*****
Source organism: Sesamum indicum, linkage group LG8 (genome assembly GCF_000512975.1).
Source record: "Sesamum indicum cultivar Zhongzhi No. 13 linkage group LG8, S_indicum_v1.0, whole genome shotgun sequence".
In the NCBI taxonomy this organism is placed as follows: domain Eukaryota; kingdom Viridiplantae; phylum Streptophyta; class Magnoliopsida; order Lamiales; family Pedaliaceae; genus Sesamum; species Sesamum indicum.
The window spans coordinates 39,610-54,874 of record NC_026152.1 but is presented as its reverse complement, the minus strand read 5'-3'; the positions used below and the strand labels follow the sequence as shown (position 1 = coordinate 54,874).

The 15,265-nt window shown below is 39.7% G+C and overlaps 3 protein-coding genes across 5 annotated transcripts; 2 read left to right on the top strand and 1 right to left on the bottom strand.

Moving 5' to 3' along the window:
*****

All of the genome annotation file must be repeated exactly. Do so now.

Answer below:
Source organism: Sesamum indicum, linkage group LG8 (genome assembly GCF_000512975.1).
Source record: "Sesamum indicum cultivar Zhongzhi No. 13 linkage group LG8, S_indicum_v1.0, whole genome shotgun sequence".
In the NCBI taxonomy this organism is placed as follows: domain Eukaryota; kingdom Viridiplantae; phylum Streptophyta; class Magnoliopsida; order Lamiales; family Pedaliaceae; genus Sesamum; species Sesamum indicum.
The window spans coordinates 39,610-54,874 of record NC_026152.1 but is presented as its reverse complement, the minus strand read 5'-3'; the positions used below and the strand labels follow the sequence as shown (position 1 = coordinate 54,874).

The 15,265-nt window shown below is 39.7% G+C and overlaps 3 protein-coding genes across 5 annotated transcripts; 2 read left to right on the top strand and 1 right to left on the bottom strand.

Moving 5' to 3' along the window: